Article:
Commercial beekeeping and the historical decreasing use of harsh to soft treatments - Page 2
Page 2 of 7 FirstFirst 1234 ... LastLast
Results 21 to 40 of 126
  1. #21
    Join Date
    Jan 2005
    Location
    Hamilton, Alabama
    Posts
    2,998

    Default Re: Commercial beekeeping and the historical decreasing use of harsh to soft treatmen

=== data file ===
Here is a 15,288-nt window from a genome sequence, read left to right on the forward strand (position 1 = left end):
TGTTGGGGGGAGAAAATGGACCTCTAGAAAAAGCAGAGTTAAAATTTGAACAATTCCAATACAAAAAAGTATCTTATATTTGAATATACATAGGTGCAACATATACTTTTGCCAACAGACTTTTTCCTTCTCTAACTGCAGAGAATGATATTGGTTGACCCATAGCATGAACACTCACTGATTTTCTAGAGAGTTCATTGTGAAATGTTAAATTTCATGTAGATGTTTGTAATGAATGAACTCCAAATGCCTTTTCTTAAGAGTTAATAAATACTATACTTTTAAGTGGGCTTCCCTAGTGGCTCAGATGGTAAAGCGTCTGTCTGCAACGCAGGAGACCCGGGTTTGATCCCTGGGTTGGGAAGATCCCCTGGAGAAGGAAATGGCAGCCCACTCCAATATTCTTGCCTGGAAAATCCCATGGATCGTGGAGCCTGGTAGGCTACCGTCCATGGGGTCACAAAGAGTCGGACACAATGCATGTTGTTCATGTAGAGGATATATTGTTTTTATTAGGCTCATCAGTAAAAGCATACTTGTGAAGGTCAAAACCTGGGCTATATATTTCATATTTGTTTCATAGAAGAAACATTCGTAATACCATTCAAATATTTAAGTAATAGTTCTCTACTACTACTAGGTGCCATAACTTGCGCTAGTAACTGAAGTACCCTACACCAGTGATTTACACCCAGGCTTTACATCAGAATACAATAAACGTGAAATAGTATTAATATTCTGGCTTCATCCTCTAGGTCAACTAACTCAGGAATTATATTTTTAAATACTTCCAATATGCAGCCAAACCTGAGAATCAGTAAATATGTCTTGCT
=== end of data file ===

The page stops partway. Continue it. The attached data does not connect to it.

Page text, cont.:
Then count me in the treatment free group. I've been a sideliner since 1975 though I had a few colonies in 1969 but really did not know much about them and did nothing to manage them. I had my first brush with AFB in 1976 when a commercial beekeeper gave me some older equipment. My choice then was to use terramycin for prophylaxis. I had about a dozen colonies in 1988 when tracheal mites wiped me out. I bought some colonies from a guy who just hived swarms and did NO stock selection of any sort, but he had live bees and mine were dead. I requeened them with Buckfast queens and I rebuilt to about 30 colonies. Then in 1993 varroa wiped me out again. I had one live colony in 1994. I split it in march and got 3 very productive colonies that made about 500 pounds of honey. I also caught 2 swarms that year, no idea where they came from, but bait hives brought them in. Then in the fall, I split again and wound up with 11 colonies going into 1995. I started treating with Apistan in the fall of 1994 and continued to treat until the fall of 2004. By that time I had located some feral stock that showed decent tolerance of varroa and I found out about Dann Purvis who had been doing serious selection work with mite tolerant stock. His methods were simple, raise queens and AI them from his best mite tolerant stock, then let the mites kill off all they could. Raise more queens from the survivors. It was highly effective, unfortunately, the stock was relatively poor for honey production. He crossed them with a decent Italian line and selected until they were highly mite tolerant and had mediocre performance. I got some of the gold line queens from him in 2005 and requeened 2/3 of my colonies. I kept the best of the feral mite tolerant colonies I already had. Today my bees are roughly 60% descended from the feral lines and 40% from the Purvis queens. I have not treated any colonies since 2005. They survive just fine on their own. Do they produce honey? Yes, my best colony made 5 full shallow supers of decent honey this year. My average colonies made between 80 and 100 pounds. Are they infested with varroa mites? Could be, but I can't find them. I checked last week and even an alcohol roll did not turn up any mites. There is still a palm of your hand sized patch of brood in most colonies so it is possible there are varroa in the cells. But the brood is hatching healthy so it must not be much. I have my colonies on small cell and use 11 frames in the brood nest. I don't know if this impacts the mites and really don't care. What matters is that my bees are alive and treatment free and they make a good crop of honey every year.